Interview with Deborah Berke

Publication Date
October 2, 2015


EW Congratulations! What was your initial reaction to the news? Did you find out in the same abrupt way that we did?

DB There is a search process for the dean, and I went through the process, though I don’t know who else the Committee and the President considered, it is all done with the highest discretion, which I think is correct. I did learn a few days before it was announced to the University community.

AS In your opinion, what do you see the dean’s mission being? How do you envision the relationship with the student body, the faculty, Yale College, other graduate schools and the wider profession?

DB Yikes, that’s a big question. (laugh) I think it is the dean’s responsibility to both teach and connect students across the university and within the School of Architecture. The dean should also provide support to faculty along with the shared vision of what architectural education should be, both as a discipline and as a profession.

EW How do you see the YSOA in comparison with its peer institutions? What do you think the strengths of the YSOA are, and perhaps more importantly, what do you think is lacking?

DB Yale is a part of a group of what I would describe as equal institutions — Harvard, Yale, Princeton, Penn, and other institutions around the country, that all have different strengths, different sizes, different curricula and offerings. This is not major league football_—the goal is to attract the best students who seek what we offer. As for the second part of that question—_I’ve been an adjunct faculty member teaching part-time at Yale for a number of years. I teach only one semester out of every four, so I will immerse myself deeper into that world and landscape as I get closer to starting the job.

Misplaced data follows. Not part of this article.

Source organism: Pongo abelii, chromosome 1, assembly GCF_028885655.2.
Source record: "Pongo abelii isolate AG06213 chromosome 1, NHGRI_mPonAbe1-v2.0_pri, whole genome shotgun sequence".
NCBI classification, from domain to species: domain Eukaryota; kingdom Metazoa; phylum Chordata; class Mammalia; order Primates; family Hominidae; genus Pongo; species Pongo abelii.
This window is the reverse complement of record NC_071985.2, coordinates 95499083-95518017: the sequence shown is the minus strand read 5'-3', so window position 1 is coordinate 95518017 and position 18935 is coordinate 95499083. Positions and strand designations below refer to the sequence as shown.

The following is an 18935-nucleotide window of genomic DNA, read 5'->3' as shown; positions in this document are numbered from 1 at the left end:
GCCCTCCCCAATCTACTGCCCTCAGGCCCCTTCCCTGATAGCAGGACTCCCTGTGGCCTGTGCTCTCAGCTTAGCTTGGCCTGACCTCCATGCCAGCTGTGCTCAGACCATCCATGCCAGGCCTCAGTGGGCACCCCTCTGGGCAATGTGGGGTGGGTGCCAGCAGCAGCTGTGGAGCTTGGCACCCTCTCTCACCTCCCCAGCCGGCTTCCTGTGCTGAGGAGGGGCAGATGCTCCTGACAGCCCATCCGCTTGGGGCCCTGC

AS Students are mostly interested in the trajectory of the YSOA in the future, and many of the professorships have been kept empty in anticipation of the new dean. As you make new hires, what principles will be guiding your decisions?